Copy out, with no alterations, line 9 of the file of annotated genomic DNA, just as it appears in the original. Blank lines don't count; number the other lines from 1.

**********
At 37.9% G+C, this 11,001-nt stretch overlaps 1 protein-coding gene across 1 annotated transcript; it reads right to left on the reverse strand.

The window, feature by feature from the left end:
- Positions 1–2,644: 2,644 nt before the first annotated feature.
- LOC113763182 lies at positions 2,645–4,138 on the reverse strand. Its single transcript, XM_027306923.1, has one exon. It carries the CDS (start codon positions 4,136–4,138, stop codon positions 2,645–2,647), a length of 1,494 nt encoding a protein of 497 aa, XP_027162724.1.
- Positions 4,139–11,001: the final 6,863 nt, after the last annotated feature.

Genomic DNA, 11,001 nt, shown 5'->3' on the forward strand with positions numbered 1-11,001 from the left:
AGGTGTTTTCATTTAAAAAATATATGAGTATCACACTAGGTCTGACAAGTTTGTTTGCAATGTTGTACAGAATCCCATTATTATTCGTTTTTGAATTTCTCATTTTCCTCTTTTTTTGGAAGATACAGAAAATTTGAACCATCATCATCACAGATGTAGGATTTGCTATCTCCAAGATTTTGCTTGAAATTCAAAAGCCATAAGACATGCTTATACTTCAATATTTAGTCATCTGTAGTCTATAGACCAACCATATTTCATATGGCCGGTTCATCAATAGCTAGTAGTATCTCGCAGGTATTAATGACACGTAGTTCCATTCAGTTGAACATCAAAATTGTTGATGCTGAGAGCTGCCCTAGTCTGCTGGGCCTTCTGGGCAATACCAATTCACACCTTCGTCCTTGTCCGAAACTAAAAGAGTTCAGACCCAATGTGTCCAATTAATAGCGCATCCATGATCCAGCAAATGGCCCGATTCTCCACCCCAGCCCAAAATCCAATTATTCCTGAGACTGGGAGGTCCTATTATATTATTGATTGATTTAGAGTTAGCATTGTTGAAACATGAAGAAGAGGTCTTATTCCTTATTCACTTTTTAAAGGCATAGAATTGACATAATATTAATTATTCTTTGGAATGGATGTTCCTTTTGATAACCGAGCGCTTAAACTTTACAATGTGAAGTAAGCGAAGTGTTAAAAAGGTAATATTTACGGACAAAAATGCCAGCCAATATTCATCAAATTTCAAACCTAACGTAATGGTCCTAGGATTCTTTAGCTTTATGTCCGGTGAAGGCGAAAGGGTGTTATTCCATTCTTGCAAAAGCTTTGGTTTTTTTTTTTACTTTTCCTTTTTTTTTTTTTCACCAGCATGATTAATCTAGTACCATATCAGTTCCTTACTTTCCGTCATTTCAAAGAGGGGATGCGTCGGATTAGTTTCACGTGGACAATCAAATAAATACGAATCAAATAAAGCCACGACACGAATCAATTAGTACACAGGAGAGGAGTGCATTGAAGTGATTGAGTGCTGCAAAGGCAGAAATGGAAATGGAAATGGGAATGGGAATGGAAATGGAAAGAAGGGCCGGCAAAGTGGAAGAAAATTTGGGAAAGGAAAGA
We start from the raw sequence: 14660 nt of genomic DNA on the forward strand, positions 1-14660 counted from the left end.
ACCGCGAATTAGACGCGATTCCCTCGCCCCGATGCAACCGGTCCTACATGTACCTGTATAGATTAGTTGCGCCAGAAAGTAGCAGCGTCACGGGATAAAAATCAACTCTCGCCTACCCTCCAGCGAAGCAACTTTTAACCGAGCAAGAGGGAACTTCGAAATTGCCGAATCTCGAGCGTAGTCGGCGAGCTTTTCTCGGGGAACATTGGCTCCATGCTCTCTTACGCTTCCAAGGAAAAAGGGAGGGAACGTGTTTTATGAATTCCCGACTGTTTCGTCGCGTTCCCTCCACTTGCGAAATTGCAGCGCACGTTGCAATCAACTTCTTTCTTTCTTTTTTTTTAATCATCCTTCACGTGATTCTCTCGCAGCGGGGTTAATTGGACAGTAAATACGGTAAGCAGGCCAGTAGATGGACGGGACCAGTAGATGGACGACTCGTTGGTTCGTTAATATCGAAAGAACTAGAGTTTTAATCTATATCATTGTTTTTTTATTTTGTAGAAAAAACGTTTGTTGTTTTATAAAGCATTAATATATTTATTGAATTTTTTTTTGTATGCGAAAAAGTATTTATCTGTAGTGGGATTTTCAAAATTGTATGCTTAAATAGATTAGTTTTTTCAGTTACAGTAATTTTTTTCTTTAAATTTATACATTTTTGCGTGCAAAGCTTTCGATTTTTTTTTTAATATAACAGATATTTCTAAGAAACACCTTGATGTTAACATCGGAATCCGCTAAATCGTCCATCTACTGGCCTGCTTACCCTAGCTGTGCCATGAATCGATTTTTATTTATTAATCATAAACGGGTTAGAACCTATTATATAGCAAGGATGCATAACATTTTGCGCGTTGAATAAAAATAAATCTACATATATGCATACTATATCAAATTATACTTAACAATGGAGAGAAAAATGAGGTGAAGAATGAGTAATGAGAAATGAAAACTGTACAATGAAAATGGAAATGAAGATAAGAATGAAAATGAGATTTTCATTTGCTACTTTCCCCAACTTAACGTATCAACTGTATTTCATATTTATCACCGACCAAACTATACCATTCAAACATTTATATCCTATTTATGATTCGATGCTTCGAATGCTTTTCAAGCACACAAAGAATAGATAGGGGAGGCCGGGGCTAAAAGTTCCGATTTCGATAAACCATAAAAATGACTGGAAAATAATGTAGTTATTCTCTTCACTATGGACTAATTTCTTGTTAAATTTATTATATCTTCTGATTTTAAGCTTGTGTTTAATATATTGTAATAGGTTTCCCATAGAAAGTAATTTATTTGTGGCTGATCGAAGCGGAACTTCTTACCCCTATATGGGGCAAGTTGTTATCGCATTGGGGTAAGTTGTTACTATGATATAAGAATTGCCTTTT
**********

ACCGCGAATTAGACGCGATTCCCTCGCCCCGATGCAACCGGTCCTACATGTACCTGTATAGATTAGTTGCGCCAGAAAGTAGCAGCGTCACGGGATAAAAATCAACTCTCGCCTACCCTCCAGCGAAGCAACTTTTAACCGAGCAAGAGGGAACTTCGAAATTGCCGAATCTCGAGCGTAGTCGGCGAGCTTTTCTCGGGGAACATTGGCTCCATGCTCTCTTACGCTTCCAAGGAAAAAGGGAGGGAACGTGTTTTATGAATTCCCGACTGTTTCGTCGCGTTCCCTCCACTTGCGAAATTGCAGCGCACGTTGCAATCAACTTCTTTCTTTCTTTTTTTTTAATCATCCTTCACGTGATTCTCTCGCAGCGGGGTTAATTGGACAGTAAATACGGTAAGCAGGCCAGTAGATGGACGGGACCAGTAGATGGACGACTCGTTGGTTCGTTAATATCGAAAGAACTAGAGTTTTAATCTATATCATTGTTTTTTTATTTTGTAGAAAAAACGTTTGTTGTTTTATAAAGCATTAATATATTTATTGAATTTTTTTTTGTATGCGAAAAAGTATTTATCTGTAGTGGGATTTTCAAAATTGTATGCTTAAATAGATTAGTTTTTTCAGTTACAGTAATTTTTTTCTTTAAATTTATACATTTTTGCGTGCAAAGCTTTCGATTTTTTTTTTAATATAACAGATATTTCTAAGAAACACCTTGATGTTAACATCGGAATCCGCTAAATCGTCCATCTACTGGCCTGCTTACCCTAGCTGTGCCATGAATCGATTTTTATTTATTAATCATAAACGGGTTAGAACCTATTATATAGCAAGGATGCATAACATTTTGCGCGTTGAATAAAAATAAATCTACATATATGCATACTATATCAAATTATACTTAACAATGGAGAGAAAAATGAGGTGAAGAATGAGTAATGAGAAATGAAAACTGTACAATGAAAATGGAAATGAAGATAAGAATGAAAATGAGATTTTCATTTGCTACTTTCCCCAACTTAACGTATCAACTGTATTTCATATTTATCACCGACCAAACTATACCATTCAAACATTTATATCCTATTTATGATTCGATGCTTCGAATGCTTTTCAAGCACACAAAGAATAGATAGGGGAGGCCGGGGCTAAAAGTTCCGATTTCGATAAACCATAAAAATGACTGGAAAATAATGTAGTTATTCTCTTCACTATGGACTAATTTCTTGTTAAATTTATTATATCTTCTGATTTTAAGCTTGTGTTTAATATATTGTAATAGGTTTCCCATAGAAAGTAATTTATTTGTGGCTGATCGAAGCGGAACTTCTTACCCCTATATGGGGCAAGTTGTTATCGCATTGGGGTAAGTTGTTACTATGATATAAGAATTGCCTTTT